Math 285. The one quarter graduate course, Math 285, on Stochastic Processes introduces beginning Mathematics graduate students and graduate students from other disciplines to some fundamental stochastic processes. For the Mathematics students, this provides valuable preparation and motivation for the more advanced graduate probability sequence, Math 280ABC. For students from other disciplines, the course provides a theoretical base for pursuing applied work involving stochastic models. Math 285 is usually offered in the Spring each year and is an excellent course for Mathematics students to take prior to taking the probability sequence Math 280ABC.

Math 280ABC. The three-quarter graduate sequence, Math 280ABC, covers the fundamentals of the theory of Probability. This sequence is essential preparation for Mathematics students intending to pursue research in Probability and provides rigorous training in the theory and techniques of probability for those intending to apply probability in other areas of mathematics or in areas of application, especially in science, engineering, economics and finance. Knowledge of real analysis at the level of the undergraduate course Math 140AB is essential for success in this sequence. In particular, students should be proficient at writing rigorous proofs. Students who do not have this preparation are encouraged to consider Math 285 instead, which is usually offered every Spring. Students wishing to improve their real analysis preparation before taking Math 280ABC are encouraged to take at least Math 140AB. For further preparation in analysis, the graduate real analysis sequence, Math 240ABC, is an excellent complement to Math 280ABC, especially for Mathematics Ph.D. students. Math 280ABC is a sequence and success in Math 280A is expected for enrolment in Math 280B, and similarly, success in Math 280B is expected for enrolment in Math 280C.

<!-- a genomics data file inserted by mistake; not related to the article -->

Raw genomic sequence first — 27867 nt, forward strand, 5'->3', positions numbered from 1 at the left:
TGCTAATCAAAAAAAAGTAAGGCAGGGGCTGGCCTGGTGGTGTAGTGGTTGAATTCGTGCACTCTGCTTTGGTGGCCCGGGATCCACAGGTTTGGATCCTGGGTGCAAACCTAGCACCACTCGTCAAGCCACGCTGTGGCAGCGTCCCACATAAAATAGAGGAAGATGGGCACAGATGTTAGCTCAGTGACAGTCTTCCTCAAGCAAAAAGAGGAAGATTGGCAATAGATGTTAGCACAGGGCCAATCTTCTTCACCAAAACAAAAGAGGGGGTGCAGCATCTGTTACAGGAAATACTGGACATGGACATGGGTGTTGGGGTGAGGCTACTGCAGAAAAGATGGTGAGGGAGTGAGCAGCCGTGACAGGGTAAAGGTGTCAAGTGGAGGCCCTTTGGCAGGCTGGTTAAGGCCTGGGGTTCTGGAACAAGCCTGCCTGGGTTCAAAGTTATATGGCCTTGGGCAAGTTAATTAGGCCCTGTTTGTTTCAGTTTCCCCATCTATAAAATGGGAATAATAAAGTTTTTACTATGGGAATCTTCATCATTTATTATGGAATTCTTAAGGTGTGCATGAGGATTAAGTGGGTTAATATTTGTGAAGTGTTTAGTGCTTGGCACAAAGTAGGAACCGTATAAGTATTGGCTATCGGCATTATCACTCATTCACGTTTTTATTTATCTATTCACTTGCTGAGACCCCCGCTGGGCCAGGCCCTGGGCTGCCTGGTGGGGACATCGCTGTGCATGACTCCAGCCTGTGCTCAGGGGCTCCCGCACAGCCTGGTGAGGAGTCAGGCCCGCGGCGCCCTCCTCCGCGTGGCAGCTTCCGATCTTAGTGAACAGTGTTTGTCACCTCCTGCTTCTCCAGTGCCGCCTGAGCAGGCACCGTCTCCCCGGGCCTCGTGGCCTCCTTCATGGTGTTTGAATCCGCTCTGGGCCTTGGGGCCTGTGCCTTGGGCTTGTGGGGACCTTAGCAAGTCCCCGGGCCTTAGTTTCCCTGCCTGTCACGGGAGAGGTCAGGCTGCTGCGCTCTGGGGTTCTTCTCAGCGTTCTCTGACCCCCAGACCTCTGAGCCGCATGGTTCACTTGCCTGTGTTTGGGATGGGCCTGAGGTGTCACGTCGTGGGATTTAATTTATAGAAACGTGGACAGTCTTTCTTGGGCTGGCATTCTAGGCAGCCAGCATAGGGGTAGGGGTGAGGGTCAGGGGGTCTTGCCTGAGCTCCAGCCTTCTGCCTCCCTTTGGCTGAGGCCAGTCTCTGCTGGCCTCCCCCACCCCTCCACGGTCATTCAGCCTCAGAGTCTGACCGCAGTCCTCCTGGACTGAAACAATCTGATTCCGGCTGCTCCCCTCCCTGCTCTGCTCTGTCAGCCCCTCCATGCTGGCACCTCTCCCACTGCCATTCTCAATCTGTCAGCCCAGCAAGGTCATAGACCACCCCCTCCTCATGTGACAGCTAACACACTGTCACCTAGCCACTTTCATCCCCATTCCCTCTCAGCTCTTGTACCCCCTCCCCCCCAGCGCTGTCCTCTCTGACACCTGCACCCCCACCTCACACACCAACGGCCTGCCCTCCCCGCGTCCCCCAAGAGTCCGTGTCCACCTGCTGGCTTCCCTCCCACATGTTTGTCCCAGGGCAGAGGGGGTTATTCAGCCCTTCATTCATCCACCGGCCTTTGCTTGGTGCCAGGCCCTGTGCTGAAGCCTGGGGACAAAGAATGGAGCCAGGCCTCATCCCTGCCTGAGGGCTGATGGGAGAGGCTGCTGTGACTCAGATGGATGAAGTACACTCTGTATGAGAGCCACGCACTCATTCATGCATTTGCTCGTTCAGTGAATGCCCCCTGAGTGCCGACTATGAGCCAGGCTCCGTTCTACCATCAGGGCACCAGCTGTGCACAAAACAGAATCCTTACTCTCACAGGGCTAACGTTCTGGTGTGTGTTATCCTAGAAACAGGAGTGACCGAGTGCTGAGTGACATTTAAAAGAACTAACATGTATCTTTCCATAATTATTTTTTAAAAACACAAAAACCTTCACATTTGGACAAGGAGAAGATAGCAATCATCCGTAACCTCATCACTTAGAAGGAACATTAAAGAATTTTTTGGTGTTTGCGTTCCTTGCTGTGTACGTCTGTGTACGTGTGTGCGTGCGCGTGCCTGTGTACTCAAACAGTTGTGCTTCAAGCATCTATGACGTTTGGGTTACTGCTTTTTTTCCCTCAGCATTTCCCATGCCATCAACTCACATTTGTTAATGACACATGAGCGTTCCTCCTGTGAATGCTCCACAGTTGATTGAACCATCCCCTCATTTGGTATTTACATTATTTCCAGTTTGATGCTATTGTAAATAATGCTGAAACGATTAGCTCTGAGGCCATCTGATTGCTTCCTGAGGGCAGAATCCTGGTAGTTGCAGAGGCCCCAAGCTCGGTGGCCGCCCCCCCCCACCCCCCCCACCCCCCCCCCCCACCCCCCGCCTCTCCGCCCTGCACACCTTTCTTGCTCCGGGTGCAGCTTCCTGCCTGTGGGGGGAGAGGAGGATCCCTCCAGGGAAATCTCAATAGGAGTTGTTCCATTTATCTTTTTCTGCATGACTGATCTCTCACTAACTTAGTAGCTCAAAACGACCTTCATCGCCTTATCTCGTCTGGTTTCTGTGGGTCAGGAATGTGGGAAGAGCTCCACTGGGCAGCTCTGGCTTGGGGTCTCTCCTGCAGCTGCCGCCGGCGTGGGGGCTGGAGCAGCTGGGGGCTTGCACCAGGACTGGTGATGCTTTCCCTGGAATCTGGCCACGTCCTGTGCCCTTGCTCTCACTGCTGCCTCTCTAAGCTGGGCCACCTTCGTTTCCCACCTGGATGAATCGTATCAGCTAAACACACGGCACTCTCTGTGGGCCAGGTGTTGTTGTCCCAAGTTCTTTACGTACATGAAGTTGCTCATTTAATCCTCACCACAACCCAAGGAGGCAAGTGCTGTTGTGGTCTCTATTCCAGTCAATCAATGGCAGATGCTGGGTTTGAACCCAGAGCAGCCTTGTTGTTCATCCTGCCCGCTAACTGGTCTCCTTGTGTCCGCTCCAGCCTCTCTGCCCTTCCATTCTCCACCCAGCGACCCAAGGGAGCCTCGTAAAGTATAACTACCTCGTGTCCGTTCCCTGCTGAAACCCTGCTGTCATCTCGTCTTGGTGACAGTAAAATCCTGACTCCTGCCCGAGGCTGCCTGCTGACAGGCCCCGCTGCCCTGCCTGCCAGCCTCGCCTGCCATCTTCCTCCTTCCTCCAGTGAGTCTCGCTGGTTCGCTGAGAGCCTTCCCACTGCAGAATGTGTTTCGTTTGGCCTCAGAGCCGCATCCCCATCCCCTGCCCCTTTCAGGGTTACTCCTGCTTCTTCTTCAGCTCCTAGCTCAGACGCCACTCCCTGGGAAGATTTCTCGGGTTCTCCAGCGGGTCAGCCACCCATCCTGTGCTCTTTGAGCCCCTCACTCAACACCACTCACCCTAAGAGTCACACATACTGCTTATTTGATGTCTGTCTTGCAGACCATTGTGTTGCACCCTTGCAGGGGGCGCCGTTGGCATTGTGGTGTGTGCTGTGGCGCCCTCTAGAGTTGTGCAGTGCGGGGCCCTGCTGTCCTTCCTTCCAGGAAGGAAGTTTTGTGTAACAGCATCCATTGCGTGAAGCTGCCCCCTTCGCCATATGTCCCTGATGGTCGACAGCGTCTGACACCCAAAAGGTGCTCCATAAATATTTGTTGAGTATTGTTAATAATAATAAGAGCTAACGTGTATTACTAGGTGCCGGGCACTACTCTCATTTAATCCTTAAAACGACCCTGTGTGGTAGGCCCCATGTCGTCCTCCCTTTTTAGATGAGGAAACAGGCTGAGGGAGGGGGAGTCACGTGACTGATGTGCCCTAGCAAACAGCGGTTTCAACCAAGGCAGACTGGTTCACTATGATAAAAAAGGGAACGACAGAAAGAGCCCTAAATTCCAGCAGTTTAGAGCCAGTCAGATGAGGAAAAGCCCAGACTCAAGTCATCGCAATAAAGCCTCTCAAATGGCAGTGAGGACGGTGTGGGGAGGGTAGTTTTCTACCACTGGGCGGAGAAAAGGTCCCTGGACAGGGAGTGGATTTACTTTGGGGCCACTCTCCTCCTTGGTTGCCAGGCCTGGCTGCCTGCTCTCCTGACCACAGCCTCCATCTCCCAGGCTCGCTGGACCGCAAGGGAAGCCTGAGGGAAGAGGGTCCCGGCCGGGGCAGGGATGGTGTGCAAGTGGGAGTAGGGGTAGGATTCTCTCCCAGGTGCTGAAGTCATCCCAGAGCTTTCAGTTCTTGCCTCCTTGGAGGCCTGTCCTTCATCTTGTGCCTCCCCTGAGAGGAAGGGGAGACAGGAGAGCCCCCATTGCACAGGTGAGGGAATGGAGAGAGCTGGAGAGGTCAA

Math 286. The one-quarter graduate course, Math 286, covers Stochastic Integration and Stochastic Differential Equations. Such equations are used to model a variety of random dynamic phenomena in applications. Solutions of these equations are often Markov diffusion processes. Because of this, the theory of stochastic differential equations has strong links to the theory of partial differential equations. Math 286 is usually offered every second year, in alternation with Math 294.

Math 294. The one-quarter graduate course, Math 294, provides an introduction to the mathematics of financial models. Students are introduced to some basic models of finance and the associated mathematical machinery. Key probabilistic concepts of conditional expectation, martingale, change of measure, and martingale representation are covered. Math 294 is usually offered every second year, in alternation with Math 286.

Math 289. The graduate course, Math 289, is a Topics Course in Probability. The topic of this course is chosen by the instructor and typically relates to an area of current research interest. This course may be repeated for credit with advisor consent, as the topic varies. Scheduling of this course is variable.

Math 288. Math 288 is a Seminar in Probability featuring talks on topics of current research interest. Graduate students who attend the weekly seminars may sign up for one unit of credit per quarter, on a P/NP basis.

Catalog descriptions for courses offered in the Mathematics Department can be found by clicking here.